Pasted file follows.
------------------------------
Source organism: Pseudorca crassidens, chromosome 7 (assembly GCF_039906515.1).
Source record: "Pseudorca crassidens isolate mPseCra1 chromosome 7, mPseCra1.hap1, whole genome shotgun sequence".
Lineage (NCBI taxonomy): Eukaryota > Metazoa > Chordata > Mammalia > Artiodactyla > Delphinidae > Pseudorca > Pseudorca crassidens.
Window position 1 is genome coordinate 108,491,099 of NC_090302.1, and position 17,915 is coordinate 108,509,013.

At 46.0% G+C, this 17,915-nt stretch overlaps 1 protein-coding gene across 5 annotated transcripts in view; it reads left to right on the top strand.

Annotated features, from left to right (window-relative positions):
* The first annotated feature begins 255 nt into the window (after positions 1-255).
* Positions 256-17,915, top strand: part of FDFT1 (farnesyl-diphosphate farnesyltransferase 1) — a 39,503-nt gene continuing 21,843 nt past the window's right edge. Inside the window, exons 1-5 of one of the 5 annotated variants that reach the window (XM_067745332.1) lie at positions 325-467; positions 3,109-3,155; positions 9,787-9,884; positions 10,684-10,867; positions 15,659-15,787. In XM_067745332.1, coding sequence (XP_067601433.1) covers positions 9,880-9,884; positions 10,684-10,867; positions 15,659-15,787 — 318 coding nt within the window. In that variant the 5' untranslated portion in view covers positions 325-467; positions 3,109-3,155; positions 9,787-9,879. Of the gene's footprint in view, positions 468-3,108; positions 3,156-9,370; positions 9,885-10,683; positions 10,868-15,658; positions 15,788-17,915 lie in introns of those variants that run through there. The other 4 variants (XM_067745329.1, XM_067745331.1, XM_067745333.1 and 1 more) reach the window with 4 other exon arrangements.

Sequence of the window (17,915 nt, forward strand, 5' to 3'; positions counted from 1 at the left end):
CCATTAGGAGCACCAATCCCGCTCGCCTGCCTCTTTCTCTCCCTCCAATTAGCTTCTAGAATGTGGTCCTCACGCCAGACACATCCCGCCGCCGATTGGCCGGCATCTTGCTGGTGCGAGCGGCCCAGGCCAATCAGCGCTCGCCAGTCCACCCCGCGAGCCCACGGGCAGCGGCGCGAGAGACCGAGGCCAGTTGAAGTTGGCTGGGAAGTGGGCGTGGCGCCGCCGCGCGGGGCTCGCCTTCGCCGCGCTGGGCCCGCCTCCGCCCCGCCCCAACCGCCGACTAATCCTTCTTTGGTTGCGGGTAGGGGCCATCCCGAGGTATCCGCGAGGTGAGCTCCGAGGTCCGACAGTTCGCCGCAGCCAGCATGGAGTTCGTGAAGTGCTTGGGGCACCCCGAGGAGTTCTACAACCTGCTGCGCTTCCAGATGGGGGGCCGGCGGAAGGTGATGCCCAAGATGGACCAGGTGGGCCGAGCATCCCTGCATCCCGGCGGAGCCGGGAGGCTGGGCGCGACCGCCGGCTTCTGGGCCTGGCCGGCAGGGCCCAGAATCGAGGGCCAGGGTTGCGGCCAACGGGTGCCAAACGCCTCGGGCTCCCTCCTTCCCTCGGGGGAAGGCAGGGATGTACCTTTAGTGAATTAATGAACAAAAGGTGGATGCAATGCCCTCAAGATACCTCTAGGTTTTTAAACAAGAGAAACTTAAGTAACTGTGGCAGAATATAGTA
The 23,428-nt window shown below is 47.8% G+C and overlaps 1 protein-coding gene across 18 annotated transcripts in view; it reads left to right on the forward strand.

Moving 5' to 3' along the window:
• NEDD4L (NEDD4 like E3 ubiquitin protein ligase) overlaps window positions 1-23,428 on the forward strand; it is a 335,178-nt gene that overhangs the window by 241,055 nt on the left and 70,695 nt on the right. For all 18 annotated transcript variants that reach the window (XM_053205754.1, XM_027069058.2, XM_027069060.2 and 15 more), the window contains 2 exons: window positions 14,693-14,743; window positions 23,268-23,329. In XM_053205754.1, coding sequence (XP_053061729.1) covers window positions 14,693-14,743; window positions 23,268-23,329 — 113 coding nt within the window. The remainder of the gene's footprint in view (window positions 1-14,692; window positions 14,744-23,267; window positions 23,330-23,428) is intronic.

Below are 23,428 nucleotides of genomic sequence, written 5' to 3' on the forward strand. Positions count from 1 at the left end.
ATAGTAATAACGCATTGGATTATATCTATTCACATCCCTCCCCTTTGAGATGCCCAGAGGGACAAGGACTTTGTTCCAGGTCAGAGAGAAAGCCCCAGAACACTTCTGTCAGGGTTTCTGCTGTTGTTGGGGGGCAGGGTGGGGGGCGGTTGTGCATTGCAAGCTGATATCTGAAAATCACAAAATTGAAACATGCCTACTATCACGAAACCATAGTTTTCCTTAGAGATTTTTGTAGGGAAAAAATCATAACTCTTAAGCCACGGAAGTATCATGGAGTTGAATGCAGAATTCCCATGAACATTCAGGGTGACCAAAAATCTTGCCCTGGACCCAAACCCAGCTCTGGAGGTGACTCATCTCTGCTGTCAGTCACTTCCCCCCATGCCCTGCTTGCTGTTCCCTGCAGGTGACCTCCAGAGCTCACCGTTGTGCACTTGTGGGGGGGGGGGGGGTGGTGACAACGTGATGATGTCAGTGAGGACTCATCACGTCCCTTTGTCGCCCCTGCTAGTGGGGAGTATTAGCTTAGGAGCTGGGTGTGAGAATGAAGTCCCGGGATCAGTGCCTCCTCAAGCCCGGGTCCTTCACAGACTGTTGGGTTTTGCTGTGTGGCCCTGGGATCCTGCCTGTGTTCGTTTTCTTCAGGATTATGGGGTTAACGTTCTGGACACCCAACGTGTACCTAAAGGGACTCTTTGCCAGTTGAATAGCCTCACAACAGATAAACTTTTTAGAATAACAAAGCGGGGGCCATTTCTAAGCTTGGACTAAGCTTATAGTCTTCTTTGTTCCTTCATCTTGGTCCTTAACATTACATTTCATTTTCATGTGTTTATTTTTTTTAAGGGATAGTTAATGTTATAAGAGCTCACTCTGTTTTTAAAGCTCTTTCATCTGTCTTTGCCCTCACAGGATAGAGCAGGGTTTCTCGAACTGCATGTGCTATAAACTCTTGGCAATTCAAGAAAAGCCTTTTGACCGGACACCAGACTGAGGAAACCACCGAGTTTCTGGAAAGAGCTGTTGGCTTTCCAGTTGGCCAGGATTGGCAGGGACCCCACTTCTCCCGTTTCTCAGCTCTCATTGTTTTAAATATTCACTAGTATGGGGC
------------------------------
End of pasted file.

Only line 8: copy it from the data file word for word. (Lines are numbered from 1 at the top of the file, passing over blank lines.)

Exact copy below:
* Positions 256-17,915, top strand: part of FDFT1 (farnesyl-diphosphate farnesyltransferase 1) — a 39,503-nt gene continuing 21,843 nt past the window's right edge. Inside the window, exons 1-5 of one of the 5 annotated variants that reach the window (XM_067745332.1) lie at positions 325-467; positions 3,109-3,155; positions 9,787-9,884; positions 10,684-10,867; positions 15,659-15,787. In XM_067745332.1, coding sequence (XP_067601433.1) covers positions 9,880-9,884; positions 10,684-10,867; positions 15,659-15,787 — 318 coding nt within the window. In that variant the 5' untranslated portion in view covers positions 325-467; positions 3,109-3,155; positions 9,787-9,879. Of the gene's footprint in view, positions 468-3,108; positions 3,156-9,370; positions 9,885-10,683; positions 10,868-15,658; positions 15,788-17,915 lie in introns of those variants that run through there. The other 4 variants (XM_067745329.1, XM_067745331.1, XM_067745333.1 and 1 more) reach the window with 4 other exon arrangements.